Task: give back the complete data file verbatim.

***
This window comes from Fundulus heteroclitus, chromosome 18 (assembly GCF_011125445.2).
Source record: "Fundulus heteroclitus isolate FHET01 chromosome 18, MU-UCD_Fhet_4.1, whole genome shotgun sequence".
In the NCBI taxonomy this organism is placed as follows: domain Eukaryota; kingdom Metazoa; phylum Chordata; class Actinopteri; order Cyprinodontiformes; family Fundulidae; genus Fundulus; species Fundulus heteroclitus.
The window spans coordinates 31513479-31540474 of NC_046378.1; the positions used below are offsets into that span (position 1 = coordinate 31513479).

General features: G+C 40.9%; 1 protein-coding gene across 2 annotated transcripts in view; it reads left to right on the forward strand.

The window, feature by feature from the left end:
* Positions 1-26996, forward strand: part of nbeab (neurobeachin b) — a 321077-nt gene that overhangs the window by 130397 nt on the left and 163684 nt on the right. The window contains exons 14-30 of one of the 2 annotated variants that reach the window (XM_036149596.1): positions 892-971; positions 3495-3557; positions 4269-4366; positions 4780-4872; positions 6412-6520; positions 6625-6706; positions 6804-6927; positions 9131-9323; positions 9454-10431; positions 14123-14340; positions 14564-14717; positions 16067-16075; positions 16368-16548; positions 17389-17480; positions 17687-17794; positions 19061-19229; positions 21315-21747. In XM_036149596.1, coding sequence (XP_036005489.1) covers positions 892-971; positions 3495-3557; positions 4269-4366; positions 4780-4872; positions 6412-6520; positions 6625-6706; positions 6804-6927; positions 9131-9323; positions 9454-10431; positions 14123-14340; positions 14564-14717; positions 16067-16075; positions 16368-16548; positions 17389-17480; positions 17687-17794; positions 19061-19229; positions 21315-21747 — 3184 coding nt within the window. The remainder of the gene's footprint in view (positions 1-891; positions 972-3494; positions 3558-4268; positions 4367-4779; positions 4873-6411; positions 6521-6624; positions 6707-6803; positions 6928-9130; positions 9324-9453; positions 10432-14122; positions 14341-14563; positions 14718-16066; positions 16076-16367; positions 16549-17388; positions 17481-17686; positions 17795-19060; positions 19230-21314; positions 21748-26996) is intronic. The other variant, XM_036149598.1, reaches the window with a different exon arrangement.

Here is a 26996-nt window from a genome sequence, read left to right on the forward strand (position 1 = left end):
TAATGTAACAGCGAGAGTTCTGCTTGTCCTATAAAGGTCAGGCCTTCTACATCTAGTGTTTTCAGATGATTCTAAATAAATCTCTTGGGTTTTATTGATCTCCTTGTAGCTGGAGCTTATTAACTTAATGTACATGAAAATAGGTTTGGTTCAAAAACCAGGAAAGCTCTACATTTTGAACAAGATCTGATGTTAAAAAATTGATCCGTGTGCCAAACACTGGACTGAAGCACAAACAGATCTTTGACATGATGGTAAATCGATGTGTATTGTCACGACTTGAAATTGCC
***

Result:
This window comes from Fundulus heteroclitus, chromosome 18 (assembly GCF_011125445.2).
Source record: "Fundulus heteroclitus isolate FHET01 chromosome 18, MU-UCD_Fhet_4.1, whole genome shotgun sequence".
In the NCBI taxonomy this organism is placed as follows: domain Eukaryota; kingdom Metazoa; phylum Chordata; class Actinopteri; order Cyprinodontiformes; family Fundulidae; genus Fundulus; species Fundulus heteroclitus.
The window spans coordinates 31513479-31540474 of NC_046378.1; the positions used below are offsets into that span (position 1 = coordinate 31513479).

General features: G+C 40.9%; 1 protein-coding gene across 2 annotated transcripts in view; it reads left to right on the forward strand.

The window, feature by feature from the left end:
* Positions 1-26996, forward strand: part of nbeab (neurobeachin b) — a 321077-nt gene that overhangs the window by 130397 nt on the left and 163684 nt on the right. The window contains exons 14-30 of one of the 2 annotated variants that reach the window (XM_036149596.1): positions 892-971; positions 3495-3557; positions 4269-4366; positions 4780-4872; positions 6412-6520; positions 6625-6706; positions 6804-6927; positions 9131-9323; positions 9454-10431; positions 14123-14340; positions 14564-14717; positions 16067-16075; positions 16368-16548; positions 17389-17480; positions 17687-17794; positions 19061-19229; positions 21315-21747. In XM_036149596.1, coding sequence (XP_036005489.1) covers positions 892-971; positions 3495-3557; positions 4269-4366; positions 4780-4872; positions 6412-6520; positions 6625-6706; positions 6804-6927; positions 9131-9323; positions 9454-10431; positions 14123-14340; positions 14564-14717; positions 16067-16075; positions 16368-16548; positions 17389-17480; positions 17687-17794; positions 19061-19229; positions 21315-21747 — 3184 coding nt within the window. The remainder of the gene's footprint in view (positions 1-891; positions 972-3494; positions 3558-4268; positions 4367-4779; positions 4873-6411; positions 6521-6624; positions 6707-6803; positions 6928-9130; positions 9324-9453; positions 10432-14122; positions 14341-14563; positions 14718-16066; positions 16076-16367; positions 16549-17388; positions 17481-17686; positions 17795-19060; positions 19230-21314; positions 21748-26996) is intronic. The other variant, XM_036149598.1, reaches the window with a different exon arrangement.

Here is a 26996-nt window from a genome sequence, read left to right on the forward strand (position 1 = left end):
TAATGTAACAGCGAGAGTTCTGCTTGTCCTATAAAGGTCAGGCCTTCTACATCTAGTGTTTTCAGATGATTCTAAATAAATCTCTTGGGTTTTATTGATCTCCTTGTAGCTGGAGCTTATTAACTTAATGTACATGAAAATAGGTTTGGTTCAAAAACCAGGAAAGCTCTACATTTTGAACAAGATCTGATGTTAAAAAATTGATCCGTGTGCCAAACACTGGACTGAAGCACAAACAGATCTTTGACATGATGGTAAATCGATGTGTATTGTCACGACTTGAAATTGCC